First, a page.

In the August 21, 2006 issue of Fortune Magazine, senior writer Anne Fisher writes about Generation X as a generation of workers that can't get ahead because aging boomers above them won't budge, and offers them some advice for how to break through the "Gray Ceiling"--"increasingly, younger workers are finding that no matter how many hours they put in or how much their bosses rave about their work, they're just plain stuck."
According to Fisher, employers helped build the Gray Ceiling during the late '90s by, among other things, starting to campaign to keep older workers kicking around. However, many companies are unaware that they have created a Gray Ceiling and companies that don't "realize that if they aren't focused on how to keep Gen Xers happy will inevitably find that somebody else is." Gen Xers report that 51% have been given a fancier title--"the addition of the word "special" or "specialist" to a title is particularly in vogue."--in the past two years, yet 47% say they're still doing the same job.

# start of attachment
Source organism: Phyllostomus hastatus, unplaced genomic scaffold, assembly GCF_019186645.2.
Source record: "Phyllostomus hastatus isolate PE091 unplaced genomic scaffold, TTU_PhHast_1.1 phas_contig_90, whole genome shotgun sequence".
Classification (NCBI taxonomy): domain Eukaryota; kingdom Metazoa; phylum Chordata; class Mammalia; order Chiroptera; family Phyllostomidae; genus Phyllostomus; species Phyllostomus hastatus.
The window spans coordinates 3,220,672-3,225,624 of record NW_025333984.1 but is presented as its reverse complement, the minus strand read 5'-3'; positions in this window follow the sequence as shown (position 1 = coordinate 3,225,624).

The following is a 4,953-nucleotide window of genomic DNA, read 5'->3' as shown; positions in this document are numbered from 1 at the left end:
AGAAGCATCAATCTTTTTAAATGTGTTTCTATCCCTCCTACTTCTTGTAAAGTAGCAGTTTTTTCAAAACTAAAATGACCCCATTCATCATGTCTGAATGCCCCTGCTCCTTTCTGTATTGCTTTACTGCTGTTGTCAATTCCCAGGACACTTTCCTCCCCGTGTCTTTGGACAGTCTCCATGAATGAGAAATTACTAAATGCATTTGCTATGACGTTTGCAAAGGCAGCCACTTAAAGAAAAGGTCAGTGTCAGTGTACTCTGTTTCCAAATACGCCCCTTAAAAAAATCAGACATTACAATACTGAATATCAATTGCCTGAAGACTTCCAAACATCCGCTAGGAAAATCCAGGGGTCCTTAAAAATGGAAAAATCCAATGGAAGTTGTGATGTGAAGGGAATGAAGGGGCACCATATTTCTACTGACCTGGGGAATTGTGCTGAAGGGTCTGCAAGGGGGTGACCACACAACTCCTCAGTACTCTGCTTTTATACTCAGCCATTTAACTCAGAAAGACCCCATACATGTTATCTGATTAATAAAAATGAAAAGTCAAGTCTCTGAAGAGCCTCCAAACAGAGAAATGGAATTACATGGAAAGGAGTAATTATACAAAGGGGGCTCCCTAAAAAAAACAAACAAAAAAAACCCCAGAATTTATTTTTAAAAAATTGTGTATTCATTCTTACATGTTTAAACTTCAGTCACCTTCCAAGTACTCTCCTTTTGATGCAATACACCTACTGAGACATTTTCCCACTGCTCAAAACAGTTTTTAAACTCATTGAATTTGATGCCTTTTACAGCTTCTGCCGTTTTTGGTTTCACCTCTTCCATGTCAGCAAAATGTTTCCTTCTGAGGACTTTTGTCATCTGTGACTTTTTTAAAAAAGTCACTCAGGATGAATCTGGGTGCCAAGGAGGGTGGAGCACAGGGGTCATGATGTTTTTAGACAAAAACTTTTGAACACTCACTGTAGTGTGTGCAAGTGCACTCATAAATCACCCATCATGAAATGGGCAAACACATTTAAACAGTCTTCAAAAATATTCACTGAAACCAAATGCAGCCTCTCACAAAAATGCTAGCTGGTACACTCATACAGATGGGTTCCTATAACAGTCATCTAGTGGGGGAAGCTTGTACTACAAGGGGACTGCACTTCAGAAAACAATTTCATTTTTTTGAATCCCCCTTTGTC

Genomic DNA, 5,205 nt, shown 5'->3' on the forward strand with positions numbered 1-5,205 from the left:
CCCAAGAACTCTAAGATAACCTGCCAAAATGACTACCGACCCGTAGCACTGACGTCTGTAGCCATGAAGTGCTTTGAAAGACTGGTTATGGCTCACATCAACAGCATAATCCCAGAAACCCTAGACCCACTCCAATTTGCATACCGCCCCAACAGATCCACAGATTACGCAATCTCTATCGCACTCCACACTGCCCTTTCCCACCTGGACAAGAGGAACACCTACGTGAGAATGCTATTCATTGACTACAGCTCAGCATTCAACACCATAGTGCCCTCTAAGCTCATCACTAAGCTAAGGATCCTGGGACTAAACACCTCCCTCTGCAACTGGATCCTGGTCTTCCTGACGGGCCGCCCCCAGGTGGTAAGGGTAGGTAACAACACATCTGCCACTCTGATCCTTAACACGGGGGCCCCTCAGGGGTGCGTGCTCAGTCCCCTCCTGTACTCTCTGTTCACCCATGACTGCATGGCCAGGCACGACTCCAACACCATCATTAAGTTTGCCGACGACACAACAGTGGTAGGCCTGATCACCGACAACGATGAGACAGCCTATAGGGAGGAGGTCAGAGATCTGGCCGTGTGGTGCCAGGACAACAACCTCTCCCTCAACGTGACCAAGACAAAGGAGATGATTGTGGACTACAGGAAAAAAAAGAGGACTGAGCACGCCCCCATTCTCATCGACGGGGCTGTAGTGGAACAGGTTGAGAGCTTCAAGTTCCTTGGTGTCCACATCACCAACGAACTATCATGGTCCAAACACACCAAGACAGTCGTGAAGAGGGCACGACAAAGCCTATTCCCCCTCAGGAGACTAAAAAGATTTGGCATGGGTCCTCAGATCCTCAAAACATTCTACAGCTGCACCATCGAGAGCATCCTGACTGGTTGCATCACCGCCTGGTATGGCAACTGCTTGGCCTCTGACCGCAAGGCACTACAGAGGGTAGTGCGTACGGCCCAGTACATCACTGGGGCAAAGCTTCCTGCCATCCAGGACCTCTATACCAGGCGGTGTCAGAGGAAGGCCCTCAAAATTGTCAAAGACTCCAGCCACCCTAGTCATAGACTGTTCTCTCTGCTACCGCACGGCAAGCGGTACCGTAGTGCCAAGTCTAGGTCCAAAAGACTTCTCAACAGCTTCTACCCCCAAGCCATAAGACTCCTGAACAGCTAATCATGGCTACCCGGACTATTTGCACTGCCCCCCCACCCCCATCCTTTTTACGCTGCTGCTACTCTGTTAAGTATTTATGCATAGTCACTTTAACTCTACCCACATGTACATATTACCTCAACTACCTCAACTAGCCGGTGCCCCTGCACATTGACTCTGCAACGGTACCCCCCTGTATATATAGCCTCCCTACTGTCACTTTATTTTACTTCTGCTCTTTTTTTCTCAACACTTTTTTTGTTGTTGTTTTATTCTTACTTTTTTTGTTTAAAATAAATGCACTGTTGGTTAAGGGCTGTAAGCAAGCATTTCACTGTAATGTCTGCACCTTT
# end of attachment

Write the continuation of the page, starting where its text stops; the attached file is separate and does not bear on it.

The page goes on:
The postive things companies are doing to keep their younger workers include moderated diversity training with both boomers and Gen Xers, rotating young talent throughout the organization, and making tuition reimbursement programs more generous. For Gen Xers, themselves, their strategies may be jumping into a different industry or a foreign market or starting a new venture; while risky, "staying put in a going-nowhere job may be an even bigger gamble."
Source: Fortune Magazine "Middle management Hell: Have you outgrown your job?" (August 9, 2006)